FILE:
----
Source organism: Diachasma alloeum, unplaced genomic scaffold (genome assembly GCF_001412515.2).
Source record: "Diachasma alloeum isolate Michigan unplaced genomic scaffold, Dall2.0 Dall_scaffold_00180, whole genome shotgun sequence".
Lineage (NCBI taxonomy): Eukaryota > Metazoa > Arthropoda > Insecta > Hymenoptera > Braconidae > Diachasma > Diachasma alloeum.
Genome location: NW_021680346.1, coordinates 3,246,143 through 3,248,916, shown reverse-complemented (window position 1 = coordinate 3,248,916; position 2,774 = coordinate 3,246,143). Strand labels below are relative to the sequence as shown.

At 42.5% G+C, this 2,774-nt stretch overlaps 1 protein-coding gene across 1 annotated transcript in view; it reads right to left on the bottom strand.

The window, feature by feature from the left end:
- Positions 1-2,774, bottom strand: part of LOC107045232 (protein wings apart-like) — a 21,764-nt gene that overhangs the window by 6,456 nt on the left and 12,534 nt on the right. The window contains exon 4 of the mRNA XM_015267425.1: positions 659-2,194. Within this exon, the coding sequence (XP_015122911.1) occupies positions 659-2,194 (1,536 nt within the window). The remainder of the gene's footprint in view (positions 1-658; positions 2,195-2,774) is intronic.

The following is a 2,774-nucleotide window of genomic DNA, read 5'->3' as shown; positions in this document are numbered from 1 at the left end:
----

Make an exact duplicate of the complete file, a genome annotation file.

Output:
Source organism: Diachasma alloeum, unplaced genomic scaffold (genome assembly GCF_001412515.2).
Source record: "Diachasma alloeum isolate Michigan unplaced genomic scaffold, Dall2.0 Dall_scaffold_00180, whole genome shotgun sequence".
Lineage (NCBI taxonomy): Eukaryota > Metazoa > Arthropoda > Insecta > Hymenoptera > Braconidae > Diachasma > Diachasma alloeum.
Genome location: NW_021680346.1, coordinates 3,246,143 through 3,248,916, shown reverse-complemented (window position 1 = coordinate 3,248,916; position 2,774 = coordinate 3,246,143). Strand labels below are relative to the sequence as shown.

At 42.5% G+C, this 2,774-nt stretch overlaps 1 protein-coding gene across 1 annotated transcript in view; it reads right to left on the bottom strand.

The window, feature by feature from the left end:
- Positions 1-2,774, bottom strand: part of LOC107045232 (protein wings apart-like) — a 21,764-nt gene that overhangs the window by 6,456 nt on the left and 12,534 nt on the right. The window contains exon 4 of the mRNA XM_015267425.1: positions 659-2,194. Within this exon, the coding sequence (XP_015122911.1) occupies positions 659-2,194 (1,536 nt within the window). The remainder of the gene's footprint in view (positions 1-658; positions 2,195-2,774) is intronic.

The following is a 2,774-nucleotide window of genomic DNA, read 5'->3' as shown; positions in this document are numbered from 1 at the left end: